ii. initiated by the spinal cord

iii. babies are born with:

a. rooting reflex

b. grasp reflex

c. Babinski reflex

B. Peripheral Nervous System - all nerves and neurons connecting the central nervous system to the rest of the body.

1. somatic nervous system - consists of all the nerves that connect to sensory receptors and skeletal muscles.

2. sensory neurons - messages coming from the sensory organs to the CNS are carried bu one set of neurons in the somatic nervous system.

3. motor neurons - messages going out from the CNS

4. autonomic nervous system - responsible for involuntary tasks, such as heart rate, digestion, pupil dilation.

5. interneurons - neurons within the central nervous system that internally communicate and intervene between the sensory and motor neurons.

6. PNS is split into 2 parts:

i. sympathetic nervous system - arouses the body

ii. parasympathetic nervous system - calms the body.

**example: If Tom is being bullied by Jerry, Tom’s symapthetic nervous system would kick into “fight or flight” mode ; after Tom either fights or flees, his parasympathetic nervous system regulates his heartbeat and calms him down.

IX. Tour Through the Brain

A. Lower level Brain Sturctures

Localization of function- Certain brain structures are specialized to perform certain tasks
a. Most parts of both the human and nonhuman brain are not specialized, and perform integrated and overlapping functions

i. The Hindbrain- Automatic behaviors and survival responses

Medulla- Base of the brain, affects automatic body functions such as breathing and heartbeat.
a. Necessary for survival, neither humans nor animals can survive its destruction

i. In 1968, Senator Robert Kennedy was shot in this part of the head and died

Pons- Located above the medulla, and is involved in respiration, movement, waking, sleeping, and dreaming.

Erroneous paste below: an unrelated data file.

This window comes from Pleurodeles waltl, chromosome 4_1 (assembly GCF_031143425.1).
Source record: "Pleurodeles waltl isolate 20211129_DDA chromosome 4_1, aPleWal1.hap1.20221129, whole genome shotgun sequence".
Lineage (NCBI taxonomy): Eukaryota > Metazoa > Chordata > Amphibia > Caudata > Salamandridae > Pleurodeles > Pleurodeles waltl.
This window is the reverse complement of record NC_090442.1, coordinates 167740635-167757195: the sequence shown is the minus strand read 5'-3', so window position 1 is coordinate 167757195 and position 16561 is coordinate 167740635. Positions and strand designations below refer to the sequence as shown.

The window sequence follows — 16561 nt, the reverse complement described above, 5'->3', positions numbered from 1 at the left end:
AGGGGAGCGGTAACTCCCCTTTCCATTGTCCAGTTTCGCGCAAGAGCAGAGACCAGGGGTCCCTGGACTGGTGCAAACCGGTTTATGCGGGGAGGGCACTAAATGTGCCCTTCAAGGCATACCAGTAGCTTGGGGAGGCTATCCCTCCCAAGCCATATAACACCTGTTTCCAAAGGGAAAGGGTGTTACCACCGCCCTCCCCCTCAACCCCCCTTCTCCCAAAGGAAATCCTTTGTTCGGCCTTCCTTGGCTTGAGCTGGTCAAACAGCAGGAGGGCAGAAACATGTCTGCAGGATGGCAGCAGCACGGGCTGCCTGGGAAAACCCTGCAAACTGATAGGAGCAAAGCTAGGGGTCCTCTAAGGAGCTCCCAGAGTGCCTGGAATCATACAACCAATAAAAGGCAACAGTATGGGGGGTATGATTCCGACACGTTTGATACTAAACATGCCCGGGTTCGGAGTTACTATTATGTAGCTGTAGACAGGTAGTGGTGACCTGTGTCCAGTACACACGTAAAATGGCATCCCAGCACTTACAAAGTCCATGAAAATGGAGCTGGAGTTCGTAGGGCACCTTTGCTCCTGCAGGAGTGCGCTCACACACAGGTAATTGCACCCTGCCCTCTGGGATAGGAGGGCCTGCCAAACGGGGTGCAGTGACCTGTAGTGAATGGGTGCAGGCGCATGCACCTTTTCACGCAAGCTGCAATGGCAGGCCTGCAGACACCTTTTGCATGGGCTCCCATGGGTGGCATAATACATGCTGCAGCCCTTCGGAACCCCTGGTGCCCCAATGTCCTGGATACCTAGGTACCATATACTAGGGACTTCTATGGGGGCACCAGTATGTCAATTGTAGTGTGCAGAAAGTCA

a. Contains axons that cross from one side of the brain to the other, which is why it is called the pons, Latin for “bridge”

Cerebellum- Located at the base of brain behind the medulla and pons. Coordinates fine muscle movement, balance, perception, and cognition.
a. The cerebellum is one of the first areas of the brain that is depressed by alcohol, so roadside tests for drunk driving are measuring the cerebellum’s functioning.

b. Latin for “little brain”

ii. The Midbrain- Located in the middle of the brain

Contains neural centers that help us orient our eye and body movements to visual and auditory stimuli
Works with the pons to help control sleep and level of arousal
Responsible for coordinating movement patterns, sleep, and arousal
Reticular Formation- Diffuse set of neurons that screen incoming information and control arousal
a. Without reticular formation, would not be alert or even conscious

iii. The Forebrain- Upper level brain structures, largest and most prominent

Thalmus- Located at the top of the brain stem, relays sensory messages to the cerebral cortex
Hypothalmus- Located beneath the thalmus, responsible for emotions and drives (hunger, thirst, sex and aggression), and regulates internal environment, including temperature control by the regulating of the endocrine system.
a. Hypothalmus influences the pituitary gland through direct neural connections and by releasing its own hormones into the blood supply of the pituitary

Limbic System- Interconnected group of forebrain structures involved with emotions, drives, and memory
B. The Cerebral Cortex- Thin surface layers on the cerebral hemispheres that regulates the most complex behaviors, including sensations, motor control, and higher mental processes

i. The Frontal lobes- Two lobes at the front of the brain governing motor control, speech production, and high functions, such as thinking, personality, emotion, and memory

Motor control- Motor cortex sends messages to the muscles and glands
Speech production- Located in left frontal lobe in the Broca’s area
a. 1865 French physician Paul Broca was the first to discover that patients with damage to this area had a great difficulty speaking but could comprehend written or spoken language.

i. Later known as Broca’s asphasia

Higher functions- Thinking, personality, emotion, and memory. Damage to the frontal lobes affects motivation, drives, creativity, self-awareness, initiative, reasoning, and emotional behaviors.
a. Abnormalities observed in patients with schizophrenia

X. Phineas Gage- 1848

Blown through head with metal rod hitting frontal lobes
Injury caused personality change
i. Before- Persistent, shrewd, energetic and efficient

ii. After- capricious, impatient, obstinate and fickle

c. Suffered epileptic seizures for rest of life

d. Shows that frontal lobes are involved in emotion, motivation and cognition

XI. Parietal Lobes

Parietal Lobes- Two lobes at the tope of the brain where bodily sensations are interpreted
i. Sensations such as pressure, pain, touch, temperature and location of body parts

b. Sensation is not experienced until the neuron messages reach the parietal lobes

c. Motor Cortex- located at back of frontal lobe

i. Controls voluntary movement